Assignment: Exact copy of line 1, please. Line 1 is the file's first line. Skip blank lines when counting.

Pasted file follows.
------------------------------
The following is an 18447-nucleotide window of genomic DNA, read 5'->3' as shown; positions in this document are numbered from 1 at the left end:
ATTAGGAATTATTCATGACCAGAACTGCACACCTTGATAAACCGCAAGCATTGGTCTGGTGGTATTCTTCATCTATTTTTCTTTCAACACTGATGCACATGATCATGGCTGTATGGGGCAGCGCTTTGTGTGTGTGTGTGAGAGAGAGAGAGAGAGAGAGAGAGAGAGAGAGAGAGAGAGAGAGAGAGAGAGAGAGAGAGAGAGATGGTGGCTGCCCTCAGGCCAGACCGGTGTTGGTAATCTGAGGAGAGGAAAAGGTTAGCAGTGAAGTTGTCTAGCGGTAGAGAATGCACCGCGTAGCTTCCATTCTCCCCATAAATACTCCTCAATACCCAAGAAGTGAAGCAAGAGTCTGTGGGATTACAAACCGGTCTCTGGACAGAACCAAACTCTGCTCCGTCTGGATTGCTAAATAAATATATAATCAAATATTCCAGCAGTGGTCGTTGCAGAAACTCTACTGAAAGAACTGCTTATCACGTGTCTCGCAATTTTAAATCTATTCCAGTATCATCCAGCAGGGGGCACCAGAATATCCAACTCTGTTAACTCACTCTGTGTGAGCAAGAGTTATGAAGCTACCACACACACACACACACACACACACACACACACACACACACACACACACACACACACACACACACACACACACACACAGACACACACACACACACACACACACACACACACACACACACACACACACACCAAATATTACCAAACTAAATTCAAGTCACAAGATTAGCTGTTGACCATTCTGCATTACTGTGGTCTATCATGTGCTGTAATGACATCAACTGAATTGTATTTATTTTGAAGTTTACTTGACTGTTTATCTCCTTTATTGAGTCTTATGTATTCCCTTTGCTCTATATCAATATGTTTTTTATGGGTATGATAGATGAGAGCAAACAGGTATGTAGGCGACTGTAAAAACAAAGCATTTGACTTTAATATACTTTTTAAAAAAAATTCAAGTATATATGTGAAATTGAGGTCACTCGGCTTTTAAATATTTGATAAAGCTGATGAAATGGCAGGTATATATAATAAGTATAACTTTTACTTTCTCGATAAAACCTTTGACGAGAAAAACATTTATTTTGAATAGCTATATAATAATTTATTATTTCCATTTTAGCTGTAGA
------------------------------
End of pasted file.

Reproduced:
The following is an 18447-nucleotide window of genomic DNA, read 5'->3' as shown; positions in this document are numbered from 1 at the left end: